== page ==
Judge defines enemy combatant status
WASHINGTON -- Al-Qaida or Taliban supporters who directly assisted in hostile acts against the United States or its allies can be held without charges as enemy combatants, a federal judge ruled Monday.
The ruling by U.S. District Judge Richard J. Leon takes a first step toward resolving the fate of some of the hundreds of men -- many who have been held for years without charges -- detained as terror suspects at the U.S. Naval Base at Guantanamo Bay, Cuba.
It also strikes a compromise between dueling definitions by the government and the detainees over who can be labeled an enemy combatant.
Attorneys for six detainees, all Bosnians, said Monday's ruling limits the government's ability to hold suspects who were not captured on a battlefield. They called it a "favorable" opinion.
Similarly, Justice Department spokesman Dean Boyd said the government was "pleased" with Leon's ruling, which relies on the Defense Department's own 2004 definition of an enemy combatant.
One of the Bosnians involved in the hearing, Lakhdar Boumediene, won a landmark case in front of the Supreme Court last summer giving detainees the right to challenge their detention in federal courts. Before those cases can move forward, lower courts were tasked with defining the term enemy combatant -- and who would qualify as one.
"Happily, happily, there is a definition that was crafted by the executive and blessed by the Congress," Leon told the courtroom.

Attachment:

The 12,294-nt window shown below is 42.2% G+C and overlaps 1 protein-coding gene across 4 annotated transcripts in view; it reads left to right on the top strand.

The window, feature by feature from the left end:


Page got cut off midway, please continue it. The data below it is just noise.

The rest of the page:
He pointed to the 2004 standard, defining an enemy combatant as an individual who was part of supporting al-Qaida, Taliban or other associated forces that are engaged in hostilities against the U.S. or its coalition partners.
Specifically, the definition includes any person who committed a belligerent act or has directly supported hostilities in aid of enemy forces.
With the definition in hand, both sides headed into what Leon described as a "secret" hearing to discuss the evidence of the case against the Bosnians, much of which is classified and cannot be discussed in open court -- or even with the detainees themselves.
The government initially detained Boumediene and the other five men on suspicion of plotting to bomb the U.S. Embassy in Sarajevo in October 2001. The Justice Department backed off those accusations last week.
Detainee attorney Steve Oleskey said the Justice Department likely now will hinge its case on phone calls that one of the six detainees allegedly made to terrorist groups in Afghanistan in 2001. He said the other five Bosnians are accused of having plans only to join terrorist training camps in Afghanistan.
Oleskey called it "quite a stretch" for the government to label the Bosnians as enemy combatants under those facts.
"If the allegation is a planned trip, is that support?" added fellow detainee attorney Rob Kirsch.
Leon's order defining enemy combatants only applies to the estimated two dozen detainee cases under his review. The rest of the cases are being reviewed by U.S. District Judge Thomas F. Hogan, who could set his own definition.